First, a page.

Example of a “DIY” will that failed in Court

I previously posted on DIY Estate Planning. Here is a real life example from earlier in 2014.

Case name: Aldrich v. Basile

Ms. Aldrich twice tried to create a do-it-yourself will, and failed both times. In the first attempt, she used a pre-printed form to fill in details on disposition of her assets, but she failed to indicate who would inherit the residue of her estate, Then, after her primary beneficiary died, she handwrote a codicil (basically an amendment to a will) to confirm her intent that her assets were to go to her brother. However, she failed to comply with the formalities needed to make the codicil valid under state law.

After Ms. Aldrich’s death, her brother Mr. Aldrich, was appointed as personal representative of her estate and he sought to have a court determine who would inherit the property.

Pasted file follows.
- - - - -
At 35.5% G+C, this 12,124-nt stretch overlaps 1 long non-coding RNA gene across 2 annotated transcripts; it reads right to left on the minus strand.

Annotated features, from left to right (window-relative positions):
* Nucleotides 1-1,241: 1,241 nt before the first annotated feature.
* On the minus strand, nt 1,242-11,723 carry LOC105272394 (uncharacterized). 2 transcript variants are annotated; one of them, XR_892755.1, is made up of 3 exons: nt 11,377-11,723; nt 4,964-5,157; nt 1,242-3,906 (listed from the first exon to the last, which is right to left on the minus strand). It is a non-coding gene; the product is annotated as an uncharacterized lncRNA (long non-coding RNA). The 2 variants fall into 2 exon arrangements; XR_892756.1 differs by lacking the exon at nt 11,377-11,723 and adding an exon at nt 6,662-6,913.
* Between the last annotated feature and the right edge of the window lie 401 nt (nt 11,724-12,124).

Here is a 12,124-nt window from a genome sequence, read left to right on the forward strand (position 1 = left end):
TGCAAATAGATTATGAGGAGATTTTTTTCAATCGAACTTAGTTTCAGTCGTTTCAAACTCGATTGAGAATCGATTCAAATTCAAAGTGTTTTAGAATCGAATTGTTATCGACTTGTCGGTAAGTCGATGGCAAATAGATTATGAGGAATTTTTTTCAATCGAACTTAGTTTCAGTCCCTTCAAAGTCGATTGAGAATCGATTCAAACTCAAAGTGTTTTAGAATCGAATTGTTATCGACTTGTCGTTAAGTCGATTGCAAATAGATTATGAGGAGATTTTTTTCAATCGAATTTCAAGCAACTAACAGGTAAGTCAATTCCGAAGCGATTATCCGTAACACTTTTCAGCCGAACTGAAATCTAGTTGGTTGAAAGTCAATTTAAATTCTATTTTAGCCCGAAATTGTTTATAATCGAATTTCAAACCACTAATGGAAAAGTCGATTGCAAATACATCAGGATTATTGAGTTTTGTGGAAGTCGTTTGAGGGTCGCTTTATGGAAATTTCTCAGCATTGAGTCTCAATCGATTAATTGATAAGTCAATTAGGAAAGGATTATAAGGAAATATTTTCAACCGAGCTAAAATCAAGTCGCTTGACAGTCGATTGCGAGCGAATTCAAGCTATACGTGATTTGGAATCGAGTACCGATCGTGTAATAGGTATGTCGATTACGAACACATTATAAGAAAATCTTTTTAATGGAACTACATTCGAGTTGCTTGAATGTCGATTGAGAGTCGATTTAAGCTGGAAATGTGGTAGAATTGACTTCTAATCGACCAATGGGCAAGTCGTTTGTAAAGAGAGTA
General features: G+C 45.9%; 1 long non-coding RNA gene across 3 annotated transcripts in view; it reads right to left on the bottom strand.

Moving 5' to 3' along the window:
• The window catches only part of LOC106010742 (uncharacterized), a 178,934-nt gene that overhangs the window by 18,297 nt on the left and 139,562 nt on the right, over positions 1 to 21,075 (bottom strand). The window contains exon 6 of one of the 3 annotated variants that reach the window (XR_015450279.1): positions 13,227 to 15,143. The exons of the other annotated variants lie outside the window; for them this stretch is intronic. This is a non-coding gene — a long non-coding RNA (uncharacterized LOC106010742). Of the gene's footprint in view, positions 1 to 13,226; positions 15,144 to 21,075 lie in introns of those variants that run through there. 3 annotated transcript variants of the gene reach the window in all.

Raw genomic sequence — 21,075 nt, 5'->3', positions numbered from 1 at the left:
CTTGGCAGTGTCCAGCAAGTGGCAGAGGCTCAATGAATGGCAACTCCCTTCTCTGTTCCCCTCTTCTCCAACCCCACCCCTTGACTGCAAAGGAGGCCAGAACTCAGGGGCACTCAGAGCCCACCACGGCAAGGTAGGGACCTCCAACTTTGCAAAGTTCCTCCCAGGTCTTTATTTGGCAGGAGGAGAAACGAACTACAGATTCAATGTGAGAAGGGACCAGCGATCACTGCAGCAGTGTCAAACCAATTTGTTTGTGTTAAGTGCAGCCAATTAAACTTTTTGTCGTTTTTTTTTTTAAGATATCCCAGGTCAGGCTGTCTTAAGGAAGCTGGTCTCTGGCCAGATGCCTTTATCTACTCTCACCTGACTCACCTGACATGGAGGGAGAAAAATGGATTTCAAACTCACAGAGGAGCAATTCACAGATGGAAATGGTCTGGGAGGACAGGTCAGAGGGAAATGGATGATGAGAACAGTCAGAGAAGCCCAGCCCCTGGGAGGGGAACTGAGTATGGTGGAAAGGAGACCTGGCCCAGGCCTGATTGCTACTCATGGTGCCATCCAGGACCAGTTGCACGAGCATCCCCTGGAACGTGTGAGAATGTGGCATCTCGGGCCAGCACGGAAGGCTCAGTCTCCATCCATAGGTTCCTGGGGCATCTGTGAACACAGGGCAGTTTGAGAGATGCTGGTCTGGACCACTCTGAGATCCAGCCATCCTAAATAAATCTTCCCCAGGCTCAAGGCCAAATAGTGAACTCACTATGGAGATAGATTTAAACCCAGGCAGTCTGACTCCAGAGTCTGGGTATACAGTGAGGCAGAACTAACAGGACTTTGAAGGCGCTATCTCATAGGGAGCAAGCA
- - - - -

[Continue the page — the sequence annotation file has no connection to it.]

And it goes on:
Laurie Basile and Leanne Krajewski, Ms. Aldrich's nieces from a predeceased brother, asserted an interest in the probate action. Mr. Aldrich initiated an adversary proceeding in the probate case and argued that the most reasonable and appropriate construction of the will was that Ms. Aldrich intended for her entire estate, including what she had acquired from her sister, to pass to him.

Her nieces, however, argued there wasn’t a valid will and therefore by law they should receive the residue of the estate. The dispute went all the way to the State Supreme Court, where the court found for the nieces. Even though the facts suggest Ms. Aldrich intended for her brother to be her beneficiary, the court determined she failure to state this intent in a compliant legal document.

The key here is a compliant legal document, i.e. one that complies with and is valid under the law.

Daniel H. Alexander, Attorney
www.dalexander.com / (800) 530-4529


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